There is a secret to creating PR-worthy tourism packages. But first, let’s be clear. This isn’t about just creating tourism packages in general. Anyone can do that. It’s as simple as – for example – adding a meal to lodging or giving a third night free, and voila…you’ve got a package.
But a PR-worthy package? Something journalists will care about, and then write about and spread the word about? THAT takes some doing.
Picture this. You’re a hotel working on creating a dog-friendly package, and your BIG thing is that you’ve got branded dog bowls to put in the room and a little bag of treats given at check-in. You’re excited about it and can’t wait to send out the press release to the media.
Then you come across this article including photos like this one highlighting the Pampered Pup Program + Moving Meditation/Forest Bathing Therapy session for you and your dog at the Mandarin Oriental, Boston:
Suddenly you hear that sad trombone sound (womp womp) that accompanies the realization that your package isn’t newsworthy.
Listen, don’t be sad. That doesn’t mean your package won’t SELL. Put it on your website, send it in an email blast, share it on socials… it’s not “bad” or “wrong.”
It’s just not really that newsworthy.
So if your goal is to get media attention, here are four criteria to help you create PR-worthy tourism packages. If you’ve got all four of these criteria covered in a single package, chances are you’ve got a PR home run. But sometimes even having only one is enough if it’s exceptionally strong. However, if your package meets NONE of these criteria, then don’t waste your time with a press release. The news just isn’t there.
1) A CLEVER NAME
Tourism is a fun industry so a boring name just lacks allure. Calling a package with room and breakfast your “Bed & Breakfast Package” is just so blah. How about Pajamas & Pancakes? Even just calling it a “Sleep & Eat Package” would make it a bit more interesting because something that basic is unexpected. Things like Girlfriend Getaways, Romance Package, Family Fun… they’re all pretty yawn-inducing from a news standpoint. Try to make them less generic and more specific to what’s included in the package.
And it’s not even just for hotels. When creating a roundup of winter romance packages for the Miramichi region of New Brunswick, Canada, we titled the program “Making Whoopee on the Miramichi.” It’s different, and different has the potential to get attention.
2) UNCOMMON ELEMENT(S)
If boring names don’t get attention, boring elements certainly don’t. Again, remember that so-called boring elements CAN STILL SELL. Add a bottle of champagne to the room package…it can sell. Make it a bottle that’s engraved with the couple’s name and special occasion date…it piques interest. Add in a butler to serve it with a rare cheese platter and a trio of musicians to provide ambiance? NOW you’re talking.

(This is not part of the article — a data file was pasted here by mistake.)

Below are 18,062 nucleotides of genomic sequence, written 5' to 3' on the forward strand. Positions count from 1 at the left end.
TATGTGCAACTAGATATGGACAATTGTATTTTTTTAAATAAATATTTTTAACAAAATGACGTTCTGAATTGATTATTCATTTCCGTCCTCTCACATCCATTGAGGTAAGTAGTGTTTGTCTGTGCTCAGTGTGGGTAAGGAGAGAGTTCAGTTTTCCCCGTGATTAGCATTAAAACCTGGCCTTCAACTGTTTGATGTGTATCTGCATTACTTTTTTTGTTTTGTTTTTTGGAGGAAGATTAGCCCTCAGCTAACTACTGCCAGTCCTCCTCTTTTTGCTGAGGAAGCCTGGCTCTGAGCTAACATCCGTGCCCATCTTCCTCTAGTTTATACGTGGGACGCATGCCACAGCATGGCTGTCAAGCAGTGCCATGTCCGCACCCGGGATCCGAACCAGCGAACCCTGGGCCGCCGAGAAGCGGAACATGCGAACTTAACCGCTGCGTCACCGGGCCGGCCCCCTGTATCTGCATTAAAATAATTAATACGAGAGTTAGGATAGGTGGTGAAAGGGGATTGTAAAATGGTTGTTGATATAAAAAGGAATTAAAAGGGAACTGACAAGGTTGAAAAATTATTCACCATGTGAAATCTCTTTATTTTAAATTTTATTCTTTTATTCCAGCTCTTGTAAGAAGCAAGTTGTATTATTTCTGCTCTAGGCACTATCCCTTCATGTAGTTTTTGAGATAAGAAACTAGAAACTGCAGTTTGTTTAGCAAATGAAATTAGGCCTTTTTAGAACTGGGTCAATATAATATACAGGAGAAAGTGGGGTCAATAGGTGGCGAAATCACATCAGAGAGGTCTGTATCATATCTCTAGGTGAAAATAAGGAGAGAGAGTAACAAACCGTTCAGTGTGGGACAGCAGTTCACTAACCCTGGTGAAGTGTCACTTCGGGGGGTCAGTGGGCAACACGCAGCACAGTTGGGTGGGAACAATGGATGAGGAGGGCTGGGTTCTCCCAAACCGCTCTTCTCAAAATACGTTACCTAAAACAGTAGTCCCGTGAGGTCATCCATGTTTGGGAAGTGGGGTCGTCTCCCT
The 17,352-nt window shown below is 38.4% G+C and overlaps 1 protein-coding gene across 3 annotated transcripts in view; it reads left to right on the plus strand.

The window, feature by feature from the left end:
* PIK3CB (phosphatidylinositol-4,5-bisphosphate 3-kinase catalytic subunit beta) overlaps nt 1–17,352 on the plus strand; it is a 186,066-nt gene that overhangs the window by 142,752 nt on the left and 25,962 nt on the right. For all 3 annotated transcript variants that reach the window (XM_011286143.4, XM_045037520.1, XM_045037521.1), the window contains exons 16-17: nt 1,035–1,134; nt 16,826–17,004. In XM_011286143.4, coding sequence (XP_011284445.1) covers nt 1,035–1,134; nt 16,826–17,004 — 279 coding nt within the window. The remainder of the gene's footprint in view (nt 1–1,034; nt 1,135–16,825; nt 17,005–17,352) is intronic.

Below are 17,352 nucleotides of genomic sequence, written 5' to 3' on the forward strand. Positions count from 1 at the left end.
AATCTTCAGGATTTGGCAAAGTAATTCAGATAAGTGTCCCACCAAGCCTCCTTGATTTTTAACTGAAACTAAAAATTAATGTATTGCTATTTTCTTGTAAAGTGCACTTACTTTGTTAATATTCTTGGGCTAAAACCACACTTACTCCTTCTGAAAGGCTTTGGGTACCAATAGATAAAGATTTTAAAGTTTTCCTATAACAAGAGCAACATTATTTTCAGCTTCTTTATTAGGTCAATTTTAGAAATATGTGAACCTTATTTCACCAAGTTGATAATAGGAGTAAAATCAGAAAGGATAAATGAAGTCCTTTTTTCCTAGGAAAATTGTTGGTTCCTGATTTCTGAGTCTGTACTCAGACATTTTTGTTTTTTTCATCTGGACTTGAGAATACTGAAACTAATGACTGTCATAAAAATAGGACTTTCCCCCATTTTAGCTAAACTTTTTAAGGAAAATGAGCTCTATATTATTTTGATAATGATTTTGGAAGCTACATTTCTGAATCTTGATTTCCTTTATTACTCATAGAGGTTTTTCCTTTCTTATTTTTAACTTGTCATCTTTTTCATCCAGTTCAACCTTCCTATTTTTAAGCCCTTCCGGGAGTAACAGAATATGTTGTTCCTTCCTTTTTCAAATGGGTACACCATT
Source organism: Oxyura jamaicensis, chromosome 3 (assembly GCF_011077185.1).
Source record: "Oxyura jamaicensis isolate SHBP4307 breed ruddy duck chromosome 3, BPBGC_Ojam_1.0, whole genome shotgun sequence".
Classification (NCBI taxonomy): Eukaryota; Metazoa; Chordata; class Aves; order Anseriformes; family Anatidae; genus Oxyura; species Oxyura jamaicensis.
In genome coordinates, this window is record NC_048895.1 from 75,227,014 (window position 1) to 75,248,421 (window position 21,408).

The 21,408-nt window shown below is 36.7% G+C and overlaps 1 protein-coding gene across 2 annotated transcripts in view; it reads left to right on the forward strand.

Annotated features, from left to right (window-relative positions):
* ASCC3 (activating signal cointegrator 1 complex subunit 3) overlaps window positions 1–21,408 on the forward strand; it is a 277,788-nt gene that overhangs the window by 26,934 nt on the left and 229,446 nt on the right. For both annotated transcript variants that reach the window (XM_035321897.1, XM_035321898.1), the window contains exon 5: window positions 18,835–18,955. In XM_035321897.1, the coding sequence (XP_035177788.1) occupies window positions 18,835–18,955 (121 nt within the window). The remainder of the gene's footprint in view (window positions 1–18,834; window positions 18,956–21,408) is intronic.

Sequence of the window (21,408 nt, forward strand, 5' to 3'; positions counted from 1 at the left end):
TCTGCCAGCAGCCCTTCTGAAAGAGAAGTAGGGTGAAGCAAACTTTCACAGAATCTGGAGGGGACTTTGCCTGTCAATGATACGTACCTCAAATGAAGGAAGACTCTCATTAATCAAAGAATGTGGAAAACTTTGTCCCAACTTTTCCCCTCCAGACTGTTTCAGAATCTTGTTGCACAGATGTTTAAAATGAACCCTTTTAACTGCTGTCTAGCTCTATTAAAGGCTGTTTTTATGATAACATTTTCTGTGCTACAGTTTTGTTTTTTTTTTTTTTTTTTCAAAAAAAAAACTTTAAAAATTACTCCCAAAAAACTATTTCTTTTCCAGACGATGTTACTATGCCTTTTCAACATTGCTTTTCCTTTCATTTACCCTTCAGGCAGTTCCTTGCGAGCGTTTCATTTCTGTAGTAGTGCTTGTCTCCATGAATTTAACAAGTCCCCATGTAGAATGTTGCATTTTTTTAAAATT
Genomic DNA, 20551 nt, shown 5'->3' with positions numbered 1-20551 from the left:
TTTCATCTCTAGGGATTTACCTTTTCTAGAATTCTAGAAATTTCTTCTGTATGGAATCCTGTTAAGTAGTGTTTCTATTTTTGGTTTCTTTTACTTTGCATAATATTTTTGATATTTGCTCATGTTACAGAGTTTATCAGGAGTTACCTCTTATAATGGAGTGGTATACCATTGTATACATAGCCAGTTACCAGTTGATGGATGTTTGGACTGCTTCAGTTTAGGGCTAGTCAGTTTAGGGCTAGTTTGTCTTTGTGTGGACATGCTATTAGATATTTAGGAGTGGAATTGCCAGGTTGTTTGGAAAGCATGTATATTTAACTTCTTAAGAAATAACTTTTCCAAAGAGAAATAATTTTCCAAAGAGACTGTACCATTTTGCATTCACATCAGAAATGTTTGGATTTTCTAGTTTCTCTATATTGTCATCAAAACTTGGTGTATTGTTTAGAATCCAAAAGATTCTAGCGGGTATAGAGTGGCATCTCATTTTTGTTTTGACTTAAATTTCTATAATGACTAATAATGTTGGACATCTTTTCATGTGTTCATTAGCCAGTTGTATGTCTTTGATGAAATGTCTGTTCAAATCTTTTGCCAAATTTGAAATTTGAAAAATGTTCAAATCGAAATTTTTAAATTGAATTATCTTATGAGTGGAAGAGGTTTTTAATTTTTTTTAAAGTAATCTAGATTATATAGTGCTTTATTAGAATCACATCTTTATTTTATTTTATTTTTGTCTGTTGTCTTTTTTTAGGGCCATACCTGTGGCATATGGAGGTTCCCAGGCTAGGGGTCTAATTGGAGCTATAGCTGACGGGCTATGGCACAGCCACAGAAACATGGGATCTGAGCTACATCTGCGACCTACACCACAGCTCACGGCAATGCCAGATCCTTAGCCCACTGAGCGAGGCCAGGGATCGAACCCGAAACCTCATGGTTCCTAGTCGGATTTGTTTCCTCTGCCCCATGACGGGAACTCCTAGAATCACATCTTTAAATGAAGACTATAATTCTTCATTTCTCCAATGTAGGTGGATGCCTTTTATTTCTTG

The more unique, unusual, and unexpected your package’s elements are, the more likely they are to get media attention. Often those things can be operationally challenging, but there’s a reason the phrase “no pain, no gain” exists. For more inspiration here, see How to Develop Creative Tourism Marketing & PR Ideas and What’s a Newsworthy Animal Experience in Tourism.
3) A TREND TIE-IN
When trends are happening – whether it’s the Olympics, a new blockbuster movie opening, a holiday season, a viral TikTok trend, or whatever – if you can find a way to align your organization with them, you instantly raise your own newsworthiness. Journalists often want to write stories that tie into what everyone is talking about…and YOU could help them do that. The trick here is catching the trend when it’s on the way up and BEFORE it peaks. For example, Barbie (the movie) was released in US theaters on July 21, 2023. If you had a “Think Pink” package ready to promote in July as part of the movie release hoopla, great. If you suddenly decided to do a Barbie package a few months later in October… that’s random, with no timely hook or context to make the Barbie tie-in relevant.
This holds true even for seasonal packages… if you get your Thanksgiving Weekend Package (hopefully with a better name than that) out the door to the media the week before Thanksgiving, very few journalists will have time to write about it. They were covering that weeks (and months) ago.
A trend could be pop culture, seasonal, sports-related, something going viral on social media… anything that’s capturing the general public awareness.
4) SIMPLICITY OF BOOKING
And finally, one of the most essential things needed to create PR-worthy tourism packages: make it easy to book. You’ve got to remember that the media outlet is the middle-man here, and journalists have limited space to use when communicating their stories to their audiences. If your amazing, creative, clever package requires a full set of instructions for how to book, or you can’t get it up on your website in time… or it’s on your website but not connected to your booking engine…or (insert other complex challenge here)… it makes it less attractive for a journalist to include. Don’t make it hard for them to communicate, and don’t make it hard for consumers to book.
Overall, it’s just important to remember that PR isn’t always the goal. You can certainly sell packages that aren’t newsworthy! And sometimes packages can be newsworthy even when you’re not trying… you may just happen to catch a journalist’s interest with the right topic at the right time. But if you are setting out to actually CREATE some PR-worthy tourism packages, these four criteria will help guide you toward success.